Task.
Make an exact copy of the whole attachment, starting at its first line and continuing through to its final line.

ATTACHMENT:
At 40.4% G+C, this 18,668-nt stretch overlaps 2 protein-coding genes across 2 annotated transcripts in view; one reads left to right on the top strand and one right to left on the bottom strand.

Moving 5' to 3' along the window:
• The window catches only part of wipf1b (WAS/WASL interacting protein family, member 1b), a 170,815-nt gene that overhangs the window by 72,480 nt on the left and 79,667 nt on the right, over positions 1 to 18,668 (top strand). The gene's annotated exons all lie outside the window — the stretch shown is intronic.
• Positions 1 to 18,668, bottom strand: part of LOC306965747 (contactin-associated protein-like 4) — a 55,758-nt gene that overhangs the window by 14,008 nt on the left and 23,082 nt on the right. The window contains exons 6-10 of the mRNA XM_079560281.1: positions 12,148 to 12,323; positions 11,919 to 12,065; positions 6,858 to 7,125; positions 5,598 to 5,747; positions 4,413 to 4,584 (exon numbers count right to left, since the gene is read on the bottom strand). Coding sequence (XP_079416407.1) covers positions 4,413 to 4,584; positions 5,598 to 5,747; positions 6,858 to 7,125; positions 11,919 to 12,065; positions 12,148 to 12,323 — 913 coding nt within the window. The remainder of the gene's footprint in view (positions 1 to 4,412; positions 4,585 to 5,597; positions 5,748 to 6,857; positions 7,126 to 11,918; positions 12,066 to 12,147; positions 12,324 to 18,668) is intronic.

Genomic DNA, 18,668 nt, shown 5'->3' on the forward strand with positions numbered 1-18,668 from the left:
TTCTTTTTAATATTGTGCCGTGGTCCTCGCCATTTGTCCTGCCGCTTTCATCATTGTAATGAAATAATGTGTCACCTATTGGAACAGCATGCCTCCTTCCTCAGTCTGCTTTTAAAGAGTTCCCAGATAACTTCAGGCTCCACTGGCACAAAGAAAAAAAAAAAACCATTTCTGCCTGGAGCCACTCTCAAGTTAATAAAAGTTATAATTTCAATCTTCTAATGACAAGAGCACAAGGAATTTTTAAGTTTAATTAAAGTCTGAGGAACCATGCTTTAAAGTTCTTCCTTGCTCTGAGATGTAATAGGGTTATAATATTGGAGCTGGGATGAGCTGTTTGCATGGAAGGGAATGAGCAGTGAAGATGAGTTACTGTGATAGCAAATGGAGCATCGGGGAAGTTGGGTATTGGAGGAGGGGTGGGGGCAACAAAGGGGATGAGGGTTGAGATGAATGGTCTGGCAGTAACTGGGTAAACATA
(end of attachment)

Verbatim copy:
At 40.4% G+C, this 18,668-nt stretch overlaps 2 protein-coding genes across 2 annotated transcripts in view; one reads left to right on the top strand and one right to left on the bottom strand.

Moving 5' to 3' along the window:
• The window catches only part of wipf1b (WAS/WASL interacting protein family, member 1b), a 170,815-nt gene that overhangs the window by 72,480 nt on the left and 79,667 nt on the right, over positions 1 to 18,668 (top strand). The gene's annotated exons all lie outside the window — the stretch shown is intronic.
• Positions 1 to 18,668, bottom strand: part of LOC306965747 (contactin-associated protein-like 4) — a 55,758-nt gene that overhangs the window by 14,008 nt on the left and 23,082 nt on the right. The window contains exons 6-10 of the mRNA XM_079560281.1: positions 12,148 to 12,323; positions 11,919 to 12,065; positions 6,858 to 7,125; positions 5,598 to 5,747; positions 4,413 to 4,584 (exon numbers count right to left, since the gene is read on the bottom strand). Coding sequence (XP_079416407.1) covers positions 4,413 to 4,584; positions 5,598 to 5,747; positions 6,858 to 7,125; positions 11,919 to 12,065; positions 12,148 to 12,323 — 913 coding nt within the window. The remainder of the gene's footprint in view (positions 1 to 4,412; positions 4,585 to 5,597; positions 5,748 to 6,857; positions 7,126 to 11,918; positions 12,066 to 12,147; positions 12,324 to 18,668) is intronic.

Genomic DNA, 18,668 nt, shown 5'->3' on the forward strand with positions numbered 1-18,668 from the left:
TTCTTTTTAATATTGTGCCGTGGTCCTCGCCATTTGTCCTGCCGCTTTCATCATTGTAATGAAATAATGTGTCACCTATTGGAACAGCATGCCTCCTTCCTCAGTCTGCTTTTAAAGAGTTCCCAGATAACTTCAGGCTCCACTGGCACAAAGAAAAAAAAAAAACCATTTCTGCCTGGAGCCACTCTCAAGTTAATAAAAGTTATAATTTCAATCTTCTAATGACAAGAGCACAAGGAATTTTTAAGTTTAATTAAAGTCTGAGGAACCATGCTTTAAAGTTCTTCCTTGCTCTGAGATGTAATAGGGTTATAATATTGGAGCTGGGATGAGCTGTTTGCATGGAAGGGAATGAGCAGTGAAGATGAGTTACTGTGATAGCAAATGGAGCATCGGGGAAGTTGGGTATTGGAGGAGGGGTGGGGGCAACAAAGGGGATGAGGGTTGAGATGAATGGTCTGGCAGTAACTGGGTAAACATA